Gomez Addams is an athletic, acrobatic, and eccentric multi-billionaire.[3] Though an extremely successful businessman, having acquired much of his wealth through investments, he seems to have little regard for money and will casually spend thousands of dollars on any whimsical endeavor (a fact that often mortifies visitors of the Addams household). Gomez's investments are guided more by whimsy than strategy, yet luck rarely fails him. "It's not for nothing that they call me "The Plunger"," he once boasted, an apparent reference to sticking doggedly with a stock despite low fluctuations, although this nickname was in fact bestowed upon him not by Wall Street investors but by the Plumbers' Union. According to The New Addams Family, he has 20-20 vision, and the heart of a 20-year-old track star -- Mama had performed the surgery herself.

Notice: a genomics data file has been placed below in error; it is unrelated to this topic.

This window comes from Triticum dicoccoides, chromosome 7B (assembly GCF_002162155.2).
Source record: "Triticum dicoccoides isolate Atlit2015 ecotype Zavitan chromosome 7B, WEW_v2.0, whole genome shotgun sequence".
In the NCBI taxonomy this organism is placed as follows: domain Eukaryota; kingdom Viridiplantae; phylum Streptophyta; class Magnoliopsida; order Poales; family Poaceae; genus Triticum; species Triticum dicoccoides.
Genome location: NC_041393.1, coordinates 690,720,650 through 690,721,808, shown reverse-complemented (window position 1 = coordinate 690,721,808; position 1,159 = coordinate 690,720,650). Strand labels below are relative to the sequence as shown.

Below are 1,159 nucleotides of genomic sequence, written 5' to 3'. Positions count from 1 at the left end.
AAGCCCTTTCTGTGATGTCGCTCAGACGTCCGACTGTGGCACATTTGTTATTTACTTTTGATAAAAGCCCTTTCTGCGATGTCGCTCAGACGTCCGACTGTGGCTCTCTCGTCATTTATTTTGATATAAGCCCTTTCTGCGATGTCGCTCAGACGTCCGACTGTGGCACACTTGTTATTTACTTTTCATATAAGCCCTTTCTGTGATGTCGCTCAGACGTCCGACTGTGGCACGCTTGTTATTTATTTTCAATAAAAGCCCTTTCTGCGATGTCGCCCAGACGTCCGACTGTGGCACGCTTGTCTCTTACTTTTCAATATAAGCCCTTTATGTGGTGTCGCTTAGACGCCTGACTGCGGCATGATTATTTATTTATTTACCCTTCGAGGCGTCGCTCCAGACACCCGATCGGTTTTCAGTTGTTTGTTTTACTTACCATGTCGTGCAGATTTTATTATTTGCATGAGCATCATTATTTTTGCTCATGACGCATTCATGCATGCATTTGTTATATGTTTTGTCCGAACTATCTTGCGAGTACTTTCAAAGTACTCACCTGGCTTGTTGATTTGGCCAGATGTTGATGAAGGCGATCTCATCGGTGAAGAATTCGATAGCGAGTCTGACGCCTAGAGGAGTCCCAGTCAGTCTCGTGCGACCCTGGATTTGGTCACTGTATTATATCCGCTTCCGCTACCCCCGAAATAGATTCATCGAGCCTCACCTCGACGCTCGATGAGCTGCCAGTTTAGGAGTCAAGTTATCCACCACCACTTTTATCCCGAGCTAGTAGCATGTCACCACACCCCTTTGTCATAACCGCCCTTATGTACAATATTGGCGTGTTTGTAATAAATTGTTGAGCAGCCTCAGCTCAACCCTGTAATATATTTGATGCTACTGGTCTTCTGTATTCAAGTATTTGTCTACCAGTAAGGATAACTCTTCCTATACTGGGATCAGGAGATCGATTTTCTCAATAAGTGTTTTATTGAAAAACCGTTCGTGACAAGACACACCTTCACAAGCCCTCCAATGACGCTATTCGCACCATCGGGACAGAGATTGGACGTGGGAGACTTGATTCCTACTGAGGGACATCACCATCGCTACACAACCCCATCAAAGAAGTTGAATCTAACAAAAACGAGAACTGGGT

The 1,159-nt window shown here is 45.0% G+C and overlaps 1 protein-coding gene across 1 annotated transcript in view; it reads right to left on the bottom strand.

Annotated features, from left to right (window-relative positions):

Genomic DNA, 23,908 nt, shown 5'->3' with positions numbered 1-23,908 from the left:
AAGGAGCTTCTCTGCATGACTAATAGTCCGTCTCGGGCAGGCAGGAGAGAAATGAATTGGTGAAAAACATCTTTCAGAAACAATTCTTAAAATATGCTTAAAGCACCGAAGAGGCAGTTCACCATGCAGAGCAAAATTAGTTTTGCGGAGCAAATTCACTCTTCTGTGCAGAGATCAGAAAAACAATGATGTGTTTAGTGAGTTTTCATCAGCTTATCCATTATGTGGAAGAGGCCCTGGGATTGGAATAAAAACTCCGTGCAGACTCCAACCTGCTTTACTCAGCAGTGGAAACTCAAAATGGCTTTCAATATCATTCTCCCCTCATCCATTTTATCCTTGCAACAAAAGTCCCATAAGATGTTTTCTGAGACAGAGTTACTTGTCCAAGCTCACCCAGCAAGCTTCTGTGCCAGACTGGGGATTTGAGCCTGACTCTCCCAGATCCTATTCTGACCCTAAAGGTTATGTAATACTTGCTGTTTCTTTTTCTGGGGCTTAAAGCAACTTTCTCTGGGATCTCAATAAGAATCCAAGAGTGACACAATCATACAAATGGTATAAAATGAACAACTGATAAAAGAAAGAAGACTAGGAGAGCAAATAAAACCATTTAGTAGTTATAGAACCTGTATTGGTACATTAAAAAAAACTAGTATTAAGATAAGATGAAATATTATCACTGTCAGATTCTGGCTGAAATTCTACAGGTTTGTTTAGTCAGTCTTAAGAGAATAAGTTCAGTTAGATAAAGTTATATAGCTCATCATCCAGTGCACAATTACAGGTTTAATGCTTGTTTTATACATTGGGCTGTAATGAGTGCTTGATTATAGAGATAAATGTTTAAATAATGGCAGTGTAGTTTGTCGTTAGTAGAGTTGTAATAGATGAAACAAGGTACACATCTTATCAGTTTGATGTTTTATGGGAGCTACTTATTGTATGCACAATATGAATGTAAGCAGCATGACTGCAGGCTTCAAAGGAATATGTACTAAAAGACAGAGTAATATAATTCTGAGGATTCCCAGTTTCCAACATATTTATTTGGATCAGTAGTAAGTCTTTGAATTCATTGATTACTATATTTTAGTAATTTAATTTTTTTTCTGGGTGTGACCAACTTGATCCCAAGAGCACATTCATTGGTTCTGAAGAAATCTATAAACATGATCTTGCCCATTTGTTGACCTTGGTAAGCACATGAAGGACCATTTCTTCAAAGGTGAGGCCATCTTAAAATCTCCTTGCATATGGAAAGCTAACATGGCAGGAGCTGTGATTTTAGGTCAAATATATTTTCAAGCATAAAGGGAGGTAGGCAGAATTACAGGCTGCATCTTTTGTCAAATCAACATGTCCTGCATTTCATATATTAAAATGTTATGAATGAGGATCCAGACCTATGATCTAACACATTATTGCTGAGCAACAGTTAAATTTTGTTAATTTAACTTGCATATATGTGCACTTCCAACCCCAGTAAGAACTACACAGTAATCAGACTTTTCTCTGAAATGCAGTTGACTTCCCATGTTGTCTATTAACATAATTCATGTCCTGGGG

In the original sitcom, Gomez owned businesses around the world, including a crocodile farm ("Crocodiles Unlimited"), a buzzard farm, a salt mine, a tombstone factory, a uranium mine, and many others. It was not unheard of for him to simply forget that he owned a controlling interest in a business or to draw a check on the wrong bank. Guinness World Records 2008 ranked him as 5th richest TV character with a net worth of $8.2 million.

As a young man, Gomez was, per flashback in "Morticia's Romance," a perennially sickly youth, gaining perfect health only after meeting Morticia. He nevertheless studied law (voted "Most Likely Never to Pass the Bar"), and although he rarely practices, he takes an absurd delight in losing cases, boasting of having put many criminals behind bars while acting as their defense attorney; this is somewhat contradicted in the episode "The Addams Family Goes to Court," where it is noted that while Gomez has never won a case, he has never lost one either ("Perfect record!" boasts Grandmama). In The New Addams Family, Gomez had also studied medicine.